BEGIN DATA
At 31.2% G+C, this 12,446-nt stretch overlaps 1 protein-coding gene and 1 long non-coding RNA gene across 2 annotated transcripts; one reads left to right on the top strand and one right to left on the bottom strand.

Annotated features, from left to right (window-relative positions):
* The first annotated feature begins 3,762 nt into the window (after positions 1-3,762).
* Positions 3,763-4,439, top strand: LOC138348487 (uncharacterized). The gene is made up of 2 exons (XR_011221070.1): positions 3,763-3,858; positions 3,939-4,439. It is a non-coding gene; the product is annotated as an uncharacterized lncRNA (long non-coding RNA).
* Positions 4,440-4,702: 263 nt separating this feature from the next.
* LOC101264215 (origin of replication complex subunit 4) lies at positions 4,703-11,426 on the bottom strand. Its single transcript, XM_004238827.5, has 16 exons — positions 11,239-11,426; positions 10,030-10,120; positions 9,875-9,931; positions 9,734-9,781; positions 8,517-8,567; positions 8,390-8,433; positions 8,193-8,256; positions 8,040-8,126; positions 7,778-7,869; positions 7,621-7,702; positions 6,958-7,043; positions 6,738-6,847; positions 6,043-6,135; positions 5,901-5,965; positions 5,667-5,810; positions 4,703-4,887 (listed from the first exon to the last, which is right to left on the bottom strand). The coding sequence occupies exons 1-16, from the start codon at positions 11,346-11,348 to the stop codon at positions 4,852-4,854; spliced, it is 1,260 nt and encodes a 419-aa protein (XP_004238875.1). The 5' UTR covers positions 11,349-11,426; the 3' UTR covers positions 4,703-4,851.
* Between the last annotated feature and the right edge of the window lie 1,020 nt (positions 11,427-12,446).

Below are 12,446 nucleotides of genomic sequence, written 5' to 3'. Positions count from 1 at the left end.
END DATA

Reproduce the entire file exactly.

At 31.2% G+C, this 12,446-nt stretch overlaps 1 protein-coding gene and 1 long non-coding RNA gene across 2 annotated transcripts; one reads left to right on the top strand and one right to left on the bottom strand.

Annotated features, from left to right (window-relative positions):
* The first annotated feature begins 3,762 nt into the window (after positions 1-3,762).
* Positions 3,763-4,439, top strand: LOC138348487 (uncharacterized). The gene is made up of 2 exons (XR_011221070.1): positions 3,763-3,858; positions 3,939-4,439. It is a non-coding gene; the product is annotated as an uncharacterized lncRNA (long non-coding RNA).
* Positions 4,440-4,702: 263 nt separating this feature from the next.
* LOC101264215 (origin of replication complex subunit 4) lies at positions 4,703-11,426 on the bottom strand. Its single transcript, XM_004238827.5, has 16 exons — positions 11,239-11,426; positions 10,030-10,120; positions 9,875-9,931; positions 9,734-9,781; positions 8,517-8,567; positions 8,390-8,433; positions 8,193-8,256; positions 8,040-8,126; positions 7,778-7,869; positions 7,621-7,702; positions 6,958-7,043; positions 6,738-6,847; positions 6,043-6,135; positions 5,901-5,965; positions 5,667-5,810; positions 4,703-4,887 (listed from the first exon to the last, which is right to left on the bottom strand). The coding sequence occupies exons 1-16, from the start codon at positions 11,346-11,348 to the stop codon at positions 4,852-4,854; spliced, it is 1,260 nt and encodes a 419-aa protein (XP_004238875.1). The 5' UTR covers positions 11,349-11,426; the 3' UTR covers positions 4,703-4,851.
* Between the last annotated feature and the right edge of the window lie 1,020 nt (positions 11,427-12,446).

Below are 12,446 nucleotides of genomic sequence, written 5' to 3'. Positions count from 1 at the left end.